Threats to Environment and Habitats
Threats to environment and Habitat
The Kuwait marine area is an unique environmental milieu. It shows large variation in summer and winter temperatures, excessively high salinity, shallow bathymetery, higher suspended particulate in northern waters, inputs from the Oil installations, Industrial Area, waste water treatment facilities and the power and desalination plant but still very productive and resilient supporting biodiversity in marine environment.
Much of the coastal area has beach rock formation that can be associated with higher organic content (often anthropogenic discharges). Few natural beaches does exist mostly in areas that are shielded from the strong currents.
Morphological changes in Coastline. Kuwait Institute for Scientific Research has studied the shoreline changes under various projects in KISR. Kuwait’s shoreline has remained stable, with minimal (net) erosion in most areas. However, seasonal erosion and accretion has been observed at several sites. Recently, significant changes in coastal morphology have been observed due to anthropogenic activities i.e. construction of ports, marinas, Sabah Al-Ahmed Sea City, Sheikh Jaber Causeway, Mubarak Al Kabeer Port among others, which might lead to accretion in vicinity of these developments. Most of these developments have no significant adverse impact on the baseline environmental condition.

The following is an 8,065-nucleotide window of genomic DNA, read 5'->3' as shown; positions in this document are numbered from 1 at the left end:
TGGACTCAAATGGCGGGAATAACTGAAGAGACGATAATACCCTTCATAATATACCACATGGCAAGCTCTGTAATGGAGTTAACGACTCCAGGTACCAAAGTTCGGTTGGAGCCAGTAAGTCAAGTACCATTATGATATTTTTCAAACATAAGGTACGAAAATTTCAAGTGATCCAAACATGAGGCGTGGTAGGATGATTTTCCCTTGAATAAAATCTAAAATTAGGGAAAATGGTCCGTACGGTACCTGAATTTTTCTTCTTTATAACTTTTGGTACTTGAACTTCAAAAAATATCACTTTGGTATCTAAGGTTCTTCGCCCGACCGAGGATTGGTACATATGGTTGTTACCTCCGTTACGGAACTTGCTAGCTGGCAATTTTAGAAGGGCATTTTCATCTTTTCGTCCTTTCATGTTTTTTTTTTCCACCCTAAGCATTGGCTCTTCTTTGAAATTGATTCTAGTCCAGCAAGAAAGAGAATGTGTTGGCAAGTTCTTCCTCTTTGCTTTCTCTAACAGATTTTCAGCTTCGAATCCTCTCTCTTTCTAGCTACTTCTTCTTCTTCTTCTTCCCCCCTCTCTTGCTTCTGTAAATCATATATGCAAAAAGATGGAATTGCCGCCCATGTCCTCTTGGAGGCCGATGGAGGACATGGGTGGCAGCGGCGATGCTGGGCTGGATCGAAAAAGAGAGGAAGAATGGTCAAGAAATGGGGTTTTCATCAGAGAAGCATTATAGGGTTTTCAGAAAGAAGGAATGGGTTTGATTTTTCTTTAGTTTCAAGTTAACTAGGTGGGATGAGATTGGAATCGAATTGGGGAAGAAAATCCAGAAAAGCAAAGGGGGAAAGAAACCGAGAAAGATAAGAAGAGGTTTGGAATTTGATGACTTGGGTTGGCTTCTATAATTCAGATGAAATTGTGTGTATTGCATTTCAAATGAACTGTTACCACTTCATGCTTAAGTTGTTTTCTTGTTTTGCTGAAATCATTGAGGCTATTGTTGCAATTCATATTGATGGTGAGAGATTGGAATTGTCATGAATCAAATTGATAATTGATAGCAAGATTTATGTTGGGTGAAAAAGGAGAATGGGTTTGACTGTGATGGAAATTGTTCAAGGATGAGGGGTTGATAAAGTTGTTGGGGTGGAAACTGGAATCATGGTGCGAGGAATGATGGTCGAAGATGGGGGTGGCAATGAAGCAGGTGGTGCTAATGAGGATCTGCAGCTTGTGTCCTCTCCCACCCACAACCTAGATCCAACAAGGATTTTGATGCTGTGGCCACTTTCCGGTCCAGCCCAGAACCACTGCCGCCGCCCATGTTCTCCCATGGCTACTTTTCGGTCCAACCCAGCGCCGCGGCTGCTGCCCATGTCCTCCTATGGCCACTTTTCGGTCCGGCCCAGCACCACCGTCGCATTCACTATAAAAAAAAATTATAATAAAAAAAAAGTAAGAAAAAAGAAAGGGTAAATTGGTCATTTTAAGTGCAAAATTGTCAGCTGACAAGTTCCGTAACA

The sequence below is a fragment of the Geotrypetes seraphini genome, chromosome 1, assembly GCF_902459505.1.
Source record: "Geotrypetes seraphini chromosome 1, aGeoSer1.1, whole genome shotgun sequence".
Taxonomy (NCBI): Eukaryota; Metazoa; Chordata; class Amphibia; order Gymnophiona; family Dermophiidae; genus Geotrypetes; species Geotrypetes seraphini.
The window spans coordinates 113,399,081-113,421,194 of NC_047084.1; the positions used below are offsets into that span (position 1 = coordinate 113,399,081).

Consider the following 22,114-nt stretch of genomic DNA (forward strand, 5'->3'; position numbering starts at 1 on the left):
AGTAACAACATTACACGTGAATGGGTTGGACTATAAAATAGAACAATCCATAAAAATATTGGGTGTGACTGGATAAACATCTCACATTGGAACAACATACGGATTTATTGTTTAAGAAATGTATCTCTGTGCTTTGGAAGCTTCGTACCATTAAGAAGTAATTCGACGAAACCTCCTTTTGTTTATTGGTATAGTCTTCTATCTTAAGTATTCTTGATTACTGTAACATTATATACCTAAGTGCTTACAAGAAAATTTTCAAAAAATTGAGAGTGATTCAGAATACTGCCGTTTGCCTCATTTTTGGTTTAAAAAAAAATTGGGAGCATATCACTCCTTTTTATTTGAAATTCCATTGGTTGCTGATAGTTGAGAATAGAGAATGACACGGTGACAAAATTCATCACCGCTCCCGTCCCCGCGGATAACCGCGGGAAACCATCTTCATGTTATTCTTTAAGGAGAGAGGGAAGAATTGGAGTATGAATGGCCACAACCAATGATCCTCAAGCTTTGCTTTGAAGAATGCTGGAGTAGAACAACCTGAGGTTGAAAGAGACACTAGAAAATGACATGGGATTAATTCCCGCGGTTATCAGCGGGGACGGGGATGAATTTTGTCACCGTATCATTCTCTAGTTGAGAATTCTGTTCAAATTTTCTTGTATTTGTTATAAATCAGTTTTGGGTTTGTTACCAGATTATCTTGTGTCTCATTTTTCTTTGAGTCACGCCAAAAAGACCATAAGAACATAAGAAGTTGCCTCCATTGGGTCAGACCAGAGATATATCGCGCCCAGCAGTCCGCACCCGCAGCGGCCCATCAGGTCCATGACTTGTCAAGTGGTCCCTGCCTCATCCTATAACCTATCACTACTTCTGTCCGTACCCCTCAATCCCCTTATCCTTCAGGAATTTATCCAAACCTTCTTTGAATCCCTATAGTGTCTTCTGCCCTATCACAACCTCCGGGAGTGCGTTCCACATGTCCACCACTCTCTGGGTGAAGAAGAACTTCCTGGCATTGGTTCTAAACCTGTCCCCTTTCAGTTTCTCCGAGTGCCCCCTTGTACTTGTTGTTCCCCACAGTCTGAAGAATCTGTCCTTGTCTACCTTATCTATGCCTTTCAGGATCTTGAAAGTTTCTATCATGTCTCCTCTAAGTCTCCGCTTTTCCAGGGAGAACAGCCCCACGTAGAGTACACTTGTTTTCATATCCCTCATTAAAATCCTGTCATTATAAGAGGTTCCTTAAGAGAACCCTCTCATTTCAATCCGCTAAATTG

Fig. 7.1. Mubarak Al Kabeer Seaport
Fig. 7.2. Changes in Kuwait Coast line between 1972 – 2007.
Water Quality. The main drivers affecting the seawater quality in the region are the oil and petrochemical industry, discharge from sewage treatment facilities, oil export activities and the Power and desalination plants. Power and desalination plants discharge high salinity brines into the marine environment. Often these releases have chemicals that are used in the P&D plant’s operational process or their reaction products including antifouling, antifoaming, anti-scaling, anti corrosion additives, besides oxygen scavengers, acid, corrosive products, mainly heavy metals.
Fig. 7.3. pH measurements between January 2007 and December 2014 in Kuwait’s territorial waters (red dashes correspond to minima, blue to maxima, and green to the average values).
Fig. 7.4. Temperature measurements between January 2007 and December 2014 in Kuwait’s territorial waters (red dashes correspond to the maximum, blue to the minimum, and green to the average temperatures).
Fig. 7.5. Salinity measurements between January 2007 and December 2014 in Kuwait’s territorial waters (red dashes correspond to minima, blue to maxima, and green to the average values).
Fig. 7.6. Alkalinity measurements between May 2011 and November 2014 in Kuwait’s territorial waters (red dashes correspond to minima, blue to maxima, and green to the average values).
The marine biota are capable to bio-accumulate heavy metals and radionuclide’s from the marine water and can be transferred via food chain. Some of these are excreted back and turnaround in environment.
Chlorine (Cl2) is used as an antifouling agent in P & D plants, usually the residual chlorine concentration at outfalls is between 0.1 and 0.2 mg/l. This residual chlorine may react with organic matter, bromide or iodide to form halogenated organic compounds. In a series of secondary reactions, the formed bromine (Br2) and iodine (I2) can form halogenated organic compounds as well.